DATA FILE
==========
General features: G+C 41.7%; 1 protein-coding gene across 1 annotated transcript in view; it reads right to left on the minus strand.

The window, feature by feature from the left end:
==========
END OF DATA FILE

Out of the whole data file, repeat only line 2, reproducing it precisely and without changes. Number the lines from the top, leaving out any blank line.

The window, feature by feature from the left end: